In its 233-year existence, there’s never been a Black woman on the Supreme Court. But thanks to the announcement of the retirement of 83-year-old Justice Stephen Breyer, President Biden has the opportunity to make history — and keep a campaign promise to put the first Black woman on the bench.
Biden officially affirmed his commitment on Thursday afternoon. “The person I will nominate will be someone of extraordinary qualifications, character, experience and integrity,” he said. “And that person will be the first Black woman ever nominated to the United States Supreme Court.”
An added bonus to history being made: It looks like mainstream America’s about to find out that there are more Black women with legal backgrounds than Michelle Obama, Stacey Abrams, and Vice President Kamala Harris. The part that will work our nerves from now until the future justice is sworn in? The conversation over whether there are any qualified Black women out there.
NBC News legal analyst and former New York City mayoral candidate Maya Wiley set the record straight on Twitter, writing “Here’s what ‘qualified’ looks like” and sharing an image of eight Black women who she knew off the top of her head could fill the position.
The two widely-presumed front-runners are as qualified as they come. Leondra R. Kruger, a 45-year-old justice on the California Supreme Court and Miami native Ketanji Brown Jackson, a 51-year-old judge on the U.S. Court of Appeals for the District of Columbia Circuit have the same Ivy League and work experience bonafides that most other nominees and confirmed justices come with.
Kruger’s a graduate of Harvard College and Yale Law School and previously clerked for former Justice John Paul Stevens. Brown Jackson attended Harvard College and Harvard Law School and clerked for three federal judges, including Justice Breyer.
Despite these impressive credentials, the commitment to nominate a Black woman is being talked about in some circles as meaning that the nominee won’t be as qualified — that she’ll be a “diversity hire” whose presence on the court will diminish its prestige and legal prowess. And the insinuation seems to be coming from more than the typical conservative political circles.
An op-ed published on Wednesday by the Washington Post editorial board started off telling readers that Biden “should pick the best candidate for the job” and emphasized the need for an “impartial” nominee.
The editorial board went on to note that diversity is a “reasonable consideration” and a Black woman “would be a welcome first, and there are well-qualified Black women on the federal bench whom he could promote. But the president also should not feel restricted to the pool of candidates serving on appeals courts, from which every sitting justice but one hails. Some of the nation’s best justices traveled different paths to the court.”
Why didn’t the Post’s editorial board write about how there are dozens upon dozens of smart, impartial, highly qualified Black women who could sit on the bench alongside Justices Amy Coney Barrett and Brett Kavanaugh — and Biden’s only problem will be choosing which one?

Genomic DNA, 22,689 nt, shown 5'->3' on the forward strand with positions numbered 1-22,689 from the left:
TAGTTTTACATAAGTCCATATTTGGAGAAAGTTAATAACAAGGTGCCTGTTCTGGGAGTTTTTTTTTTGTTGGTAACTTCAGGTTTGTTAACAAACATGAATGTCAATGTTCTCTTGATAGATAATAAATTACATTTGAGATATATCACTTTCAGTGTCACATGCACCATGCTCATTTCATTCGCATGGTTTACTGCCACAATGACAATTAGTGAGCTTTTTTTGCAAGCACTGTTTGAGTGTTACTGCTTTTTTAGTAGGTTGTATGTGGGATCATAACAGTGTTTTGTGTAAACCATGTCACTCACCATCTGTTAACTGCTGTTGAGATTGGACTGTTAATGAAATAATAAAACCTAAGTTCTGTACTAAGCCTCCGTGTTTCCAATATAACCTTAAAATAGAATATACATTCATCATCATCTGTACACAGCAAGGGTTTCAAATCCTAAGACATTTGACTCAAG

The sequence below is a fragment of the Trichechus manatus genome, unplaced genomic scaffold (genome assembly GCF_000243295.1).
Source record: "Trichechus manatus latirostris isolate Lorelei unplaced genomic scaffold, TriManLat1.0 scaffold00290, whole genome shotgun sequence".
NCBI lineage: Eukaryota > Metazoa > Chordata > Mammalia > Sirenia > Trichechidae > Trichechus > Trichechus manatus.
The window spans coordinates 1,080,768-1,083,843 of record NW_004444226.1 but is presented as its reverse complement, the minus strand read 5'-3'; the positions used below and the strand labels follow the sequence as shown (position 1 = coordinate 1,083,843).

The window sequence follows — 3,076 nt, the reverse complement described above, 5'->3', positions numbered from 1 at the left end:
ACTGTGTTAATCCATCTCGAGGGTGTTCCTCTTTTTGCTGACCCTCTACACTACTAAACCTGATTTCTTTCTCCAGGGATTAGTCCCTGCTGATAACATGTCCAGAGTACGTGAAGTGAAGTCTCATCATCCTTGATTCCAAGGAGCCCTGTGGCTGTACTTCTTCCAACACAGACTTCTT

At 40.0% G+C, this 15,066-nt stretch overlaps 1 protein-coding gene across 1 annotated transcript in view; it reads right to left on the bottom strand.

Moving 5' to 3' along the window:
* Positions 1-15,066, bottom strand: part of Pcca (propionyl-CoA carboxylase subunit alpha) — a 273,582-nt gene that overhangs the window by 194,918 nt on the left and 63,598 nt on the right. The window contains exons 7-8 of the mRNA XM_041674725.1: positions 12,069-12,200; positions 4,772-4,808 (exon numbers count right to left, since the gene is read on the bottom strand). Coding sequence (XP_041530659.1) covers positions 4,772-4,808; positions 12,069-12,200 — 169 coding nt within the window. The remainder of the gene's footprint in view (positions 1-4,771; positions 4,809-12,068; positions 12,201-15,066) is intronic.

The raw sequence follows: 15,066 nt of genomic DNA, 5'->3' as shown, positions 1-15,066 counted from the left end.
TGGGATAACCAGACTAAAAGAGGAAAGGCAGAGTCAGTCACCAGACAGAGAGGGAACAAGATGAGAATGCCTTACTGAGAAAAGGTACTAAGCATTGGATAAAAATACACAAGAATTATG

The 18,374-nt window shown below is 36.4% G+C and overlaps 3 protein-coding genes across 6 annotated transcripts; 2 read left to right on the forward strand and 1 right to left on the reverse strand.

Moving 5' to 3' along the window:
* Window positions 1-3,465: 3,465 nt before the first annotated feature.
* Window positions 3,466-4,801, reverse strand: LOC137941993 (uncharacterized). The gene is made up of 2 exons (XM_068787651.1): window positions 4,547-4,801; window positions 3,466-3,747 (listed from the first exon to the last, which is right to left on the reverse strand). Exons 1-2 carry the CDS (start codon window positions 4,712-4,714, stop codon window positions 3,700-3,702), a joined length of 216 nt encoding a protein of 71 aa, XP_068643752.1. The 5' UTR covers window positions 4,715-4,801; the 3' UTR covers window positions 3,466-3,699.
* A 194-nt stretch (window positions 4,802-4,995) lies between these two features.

As writer Michael Harriot wrote on Twitter, “Well, now that we’re talking about nominating Black women, allow me to introduce a new word: ‘BUT’”.
Added Harriot, “But now qualifications shouldn’t matter that much. But now that Black women are just as qualified as the white men, maybe we should consider some outside-the-box nominations.”
NYU Law School professor Deborah Archer broke it down even further.
“It is exhausting to see people decrying Biden picking ‘a less qualified’ or ‘unqualified’ Black woman for SCOTUS, without even seeing who the nominee is,” tweeted Archer. “You are essentially saying that you think there is literally no Black woman in this country qualified to sit on the Court.”
Journalist, “1619 Project” creator, and Howard University professor Nikole Hannah-Jones tweeted that critics of Biden’s commitment are ignoring “the fact they almost every other SCOTUS justice since we had a Supreme Court was a white man, and then pretending that had nothing to do with identity and not qualifications.”
Biden first made the promise during the Democratic candidate debate in South Carolina in February 2020. “I’m looking forward to making sure there’s a Black woman on the Supreme Court to make sure we in fact get everyone represented,” he said.
The pledge, which came right before Super Tuesday and the South Carolina primary, was widely seen as key to earning the endorsement of South Carolina Democratic Congressman James Clyburn, who told Bloomberg last September that he’d pressed Biden on the issue prior to the debate.
“I have three daughters,” Clyburn said. “I think I would be less than a good dad if I did not say to the president-to-be, this is an issue that is simmering in the African-American community that Black women think they have as much right to sit on the Supreme Court as any other women, and up to that point none had been considered.”
In an appearance on Thursday afternoon on Meet the Press, Wiley expressed what many folks are feeling after Biden’s announcement that he will nominate a Black woman.
“It is hard to overstate just how important and powerful and inspiring a moment this is,” Wiley said. She pointed out that only 3% of Black women are federal judges and that women of color as a whole “have been overlooked” and don’t “fit a box.”
We’ll take a breath and bask in the inspiration of the moment. Biden said he’ll share his nominee by the end of February — and when he does, we can expect that her legal record, what she did on the playground in kindergarten, and every aspect of her family, neighborhood, and the lives random acquaintances will be picked apart. But one thing’s for sure, she’ll undoubtedly be qualified.